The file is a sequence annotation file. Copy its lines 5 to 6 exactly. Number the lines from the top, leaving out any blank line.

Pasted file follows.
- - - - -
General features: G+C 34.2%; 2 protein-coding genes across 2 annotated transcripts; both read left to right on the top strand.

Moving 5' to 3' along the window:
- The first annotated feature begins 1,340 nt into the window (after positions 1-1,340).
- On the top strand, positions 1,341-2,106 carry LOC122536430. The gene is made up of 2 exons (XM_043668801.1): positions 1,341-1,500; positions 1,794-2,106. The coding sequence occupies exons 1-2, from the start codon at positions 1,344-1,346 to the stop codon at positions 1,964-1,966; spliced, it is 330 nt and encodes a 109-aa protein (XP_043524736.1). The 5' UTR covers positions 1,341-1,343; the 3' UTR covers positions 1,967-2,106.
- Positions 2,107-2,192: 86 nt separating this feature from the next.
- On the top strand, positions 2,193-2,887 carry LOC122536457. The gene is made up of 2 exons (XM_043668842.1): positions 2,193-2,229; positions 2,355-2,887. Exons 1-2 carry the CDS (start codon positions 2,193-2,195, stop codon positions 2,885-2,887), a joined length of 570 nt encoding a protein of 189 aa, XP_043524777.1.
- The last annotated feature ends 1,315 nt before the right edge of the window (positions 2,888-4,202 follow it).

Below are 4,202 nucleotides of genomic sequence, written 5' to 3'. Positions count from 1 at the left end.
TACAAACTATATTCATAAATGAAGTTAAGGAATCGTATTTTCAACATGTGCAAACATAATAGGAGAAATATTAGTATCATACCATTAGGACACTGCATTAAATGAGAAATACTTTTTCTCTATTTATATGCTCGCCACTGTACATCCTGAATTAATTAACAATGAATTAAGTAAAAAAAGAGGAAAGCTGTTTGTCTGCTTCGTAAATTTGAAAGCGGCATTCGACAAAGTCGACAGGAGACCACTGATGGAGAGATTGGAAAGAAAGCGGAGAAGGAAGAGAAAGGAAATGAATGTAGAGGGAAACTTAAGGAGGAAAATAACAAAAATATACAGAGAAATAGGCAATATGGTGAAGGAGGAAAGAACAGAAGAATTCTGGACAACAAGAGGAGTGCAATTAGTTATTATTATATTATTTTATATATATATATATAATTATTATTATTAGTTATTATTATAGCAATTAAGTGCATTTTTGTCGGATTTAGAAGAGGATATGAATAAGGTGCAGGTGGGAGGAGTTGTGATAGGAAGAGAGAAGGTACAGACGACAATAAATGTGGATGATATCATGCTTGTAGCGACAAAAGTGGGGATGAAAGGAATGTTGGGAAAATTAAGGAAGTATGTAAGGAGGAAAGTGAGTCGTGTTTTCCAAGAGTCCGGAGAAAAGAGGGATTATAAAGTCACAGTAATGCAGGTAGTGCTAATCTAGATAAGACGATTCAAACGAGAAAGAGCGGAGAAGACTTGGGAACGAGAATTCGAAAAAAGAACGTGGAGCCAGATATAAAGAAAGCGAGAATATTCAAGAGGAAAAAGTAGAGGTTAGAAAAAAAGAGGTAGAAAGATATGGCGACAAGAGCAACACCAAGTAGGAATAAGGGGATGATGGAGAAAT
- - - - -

- Positions 2,107-2,192: 86 nt separating this feature from the next.
- On the top strand, positions 2,193-2,887 carry LOC122536457. The gene is made up of 2 exons (XM_043668842.1): positions 2,193-2,229; positions 2,355-2,887. Exons 1-2 carry the CDS (start codon positions 2,193-2,195, stop codon positions 2,885-2,887), a joined length of 570 nt encoding a protein of 189 aa, XP_043524777.1.